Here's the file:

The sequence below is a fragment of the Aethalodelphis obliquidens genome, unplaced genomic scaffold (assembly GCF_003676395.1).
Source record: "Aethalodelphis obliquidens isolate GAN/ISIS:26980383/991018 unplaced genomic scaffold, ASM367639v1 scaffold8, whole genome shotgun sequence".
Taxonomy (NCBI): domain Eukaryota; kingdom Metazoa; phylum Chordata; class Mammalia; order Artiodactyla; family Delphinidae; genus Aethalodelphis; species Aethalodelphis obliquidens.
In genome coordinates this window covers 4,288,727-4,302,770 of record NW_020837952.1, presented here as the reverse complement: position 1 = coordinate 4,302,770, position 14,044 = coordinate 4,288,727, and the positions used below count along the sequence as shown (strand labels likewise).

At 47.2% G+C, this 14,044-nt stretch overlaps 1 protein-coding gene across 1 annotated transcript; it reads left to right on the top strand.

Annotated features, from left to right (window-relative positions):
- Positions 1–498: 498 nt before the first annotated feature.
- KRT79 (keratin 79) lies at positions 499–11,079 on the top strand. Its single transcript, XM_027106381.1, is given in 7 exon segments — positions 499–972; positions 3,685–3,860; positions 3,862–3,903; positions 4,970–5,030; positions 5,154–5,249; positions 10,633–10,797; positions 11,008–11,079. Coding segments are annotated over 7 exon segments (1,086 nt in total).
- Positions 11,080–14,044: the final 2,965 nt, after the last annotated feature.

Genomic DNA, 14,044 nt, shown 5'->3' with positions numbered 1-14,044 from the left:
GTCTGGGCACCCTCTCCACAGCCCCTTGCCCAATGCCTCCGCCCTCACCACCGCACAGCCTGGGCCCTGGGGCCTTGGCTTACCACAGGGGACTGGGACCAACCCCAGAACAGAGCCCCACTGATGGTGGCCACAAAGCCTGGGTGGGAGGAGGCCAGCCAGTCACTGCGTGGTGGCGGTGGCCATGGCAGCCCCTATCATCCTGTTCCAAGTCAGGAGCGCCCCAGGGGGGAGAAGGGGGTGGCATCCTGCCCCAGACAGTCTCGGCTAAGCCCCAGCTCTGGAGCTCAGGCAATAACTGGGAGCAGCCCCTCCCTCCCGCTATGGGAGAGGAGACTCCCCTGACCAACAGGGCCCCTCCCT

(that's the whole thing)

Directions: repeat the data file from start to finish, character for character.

The sequence below is a fragment of the Aethalodelphis obliquidens genome, unplaced genomic scaffold (assembly GCF_003676395.1).
Source record: "Aethalodelphis obliquidens isolate GAN/ISIS:26980383/991018 unplaced genomic scaffold, ASM367639v1 scaffold8, whole genome shotgun sequence".
Taxonomy (NCBI): domain Eukaryota; kingdom Metazoa; phylum Chordata; class Mammalia; order Artiodactyla; family Delphinidae; genus Aethalodelphis; species Aethalodelphis obliquidens.
In genome coordinates this window covers 4,288,727-4,302,770 of record NW_020837952.1, presented here as the reverse complement: position 1 = coordinate 4,302,770, position 14,044 = coordinate 4,288,727, and the positions used below count along the sequence as shown (strand labels likewise).

At 47.2% G+C, this 14,044-nt stretch overlaps 1 protein-coding gene across 1 annotated transcript; it reads left to right on the top strand.

Annotated features, from left to right (window-relative positions):
- Positions 1–498: 498 nt before the first annotated feature.
- KRT79 (keratin 79) lies at positions 499–11,079 on the top strand. Its single transcript, XM_027106381.1, is given in 7 exon segments — positions 499–972; positions 3,685–3,860; positions 3,862–3,903; positions 4,970–5,030; positions 5,154–5,249; positions 10,633–10,797; positions 11,008–11,079. Coding segments are annotated over 7 exon segments (1,086 nt in total).
- Positions 11,080–14,044: the final 2,965 nt, after the last annotated feature.

Genomic DNA, 14,044 nt, shown 5'->3' with positions numbered 1-14,044 from the left:
GTCTGGGCACCCTCTCCACAGCCCCTTGCCCAATGCCTCCGCCCTCACCACCGCACAGCCTGGGCCCTGGGGCCTTGGCTTACCACAGGGGACTGGGACCAACCCCAGAACAGAGCCCCACTGATGGTGGCCACAAAGCCTGGGTGGGAGGAGGCCAGCCAGTCACTGCGTGGTGGCGGTGGCCATGGCAGCCCCTATCATCCTGTTCCAAGTCAGGAGCGCCCCAGGGGGGAGAAGGGGGTGGCATCCTGCCCCAGACAGTCTCGGCTAAGCCCCAGCTCTGGAGCTCAGGCAATAACTGGGAGCAGCCCCTCCCTCCCGCTATGGGAGAGGAGACTCCCCTGACCAACAGGGCCCCTCCCT